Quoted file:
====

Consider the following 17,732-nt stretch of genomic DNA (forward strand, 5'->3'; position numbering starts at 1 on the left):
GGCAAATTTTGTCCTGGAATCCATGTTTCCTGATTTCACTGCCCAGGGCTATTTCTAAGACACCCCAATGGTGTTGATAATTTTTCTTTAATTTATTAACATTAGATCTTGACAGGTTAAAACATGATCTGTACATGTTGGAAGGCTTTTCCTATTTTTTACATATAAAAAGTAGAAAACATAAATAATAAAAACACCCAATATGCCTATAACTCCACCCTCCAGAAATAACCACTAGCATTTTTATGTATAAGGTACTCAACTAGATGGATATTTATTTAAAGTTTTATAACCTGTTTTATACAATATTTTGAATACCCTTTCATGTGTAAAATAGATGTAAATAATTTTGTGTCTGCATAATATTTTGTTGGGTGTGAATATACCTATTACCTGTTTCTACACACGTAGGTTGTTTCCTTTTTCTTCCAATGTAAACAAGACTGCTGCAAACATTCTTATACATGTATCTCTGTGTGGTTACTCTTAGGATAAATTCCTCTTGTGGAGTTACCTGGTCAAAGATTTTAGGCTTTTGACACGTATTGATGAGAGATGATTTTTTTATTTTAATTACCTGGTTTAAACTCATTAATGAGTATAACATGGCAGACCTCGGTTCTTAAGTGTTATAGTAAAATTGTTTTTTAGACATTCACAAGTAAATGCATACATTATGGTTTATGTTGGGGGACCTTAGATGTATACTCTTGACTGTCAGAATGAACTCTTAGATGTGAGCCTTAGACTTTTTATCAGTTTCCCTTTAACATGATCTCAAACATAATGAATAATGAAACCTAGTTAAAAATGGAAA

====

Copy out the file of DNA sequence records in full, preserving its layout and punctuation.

Consider the following 17,732-nt stretch of genomic DNA (forward strand, 5'->3'; position numbering starts at 1 on the left):
GGCAAATTTTGTCCTGGAATCCATGTTTCCTGATTTCACTGCCCAGGGCTATTTCTAAGACACCCCAATGGTGTTGATAATTTTTCTTTAATTTATTAACATTAGATCTTGACAGGTTAAAACATGATCTGTACATGTTGGAAGGCTTTTCCTATTTTTTACATATAAAAAGTAGAAAACATAAATAATAAAAACACCCAATATGCCTATAACTCCACCCTCCAGAAATAACCACTAGCATTTTTATGTATAAGGTACTCAACTAGATGGATATTTATTTAAAGTTTTATAACCTGTTTTATACAATATTTTGAATACCCTTTCATGTGTAAAATAGATGTAAATAATTTTGTGTCTGCATAATATTTTGTTGGGTGTGAATATACCTATTACCTGTTTCTACACACGTAGGTTGTTTCCTTTTTCTTCCAATGTAAACAAGACTGCTGCAAACATTCTTATACATGTATCTCTGTGTGGTTACTCTTAGGATAAATTCCTCTTGTGGAGTTACCTGGTCAAAGATTTTAGGCTTTTGACACGTATTGATGAGAGATGATTTTTTTATTTTAATTACCTGGTTTAAACTCATTAATGAGTATAACATGGCAGACCTCGGTTCTTAAGTGTTATAGTAAAATTGTTTTTTAGACATTCACAAGTAAATGCATACATTATGGTTTATGTTGGGGGACCTTAGATGTATACTCTTGACTGTCAGAATGAACTCTTAGATGTGAGCCTTAGACTTTTTATCAGTTTCCCTTTAACATGATCTCAAACATAATGAATAATGAAACCTAGTTAAAAATGGAAA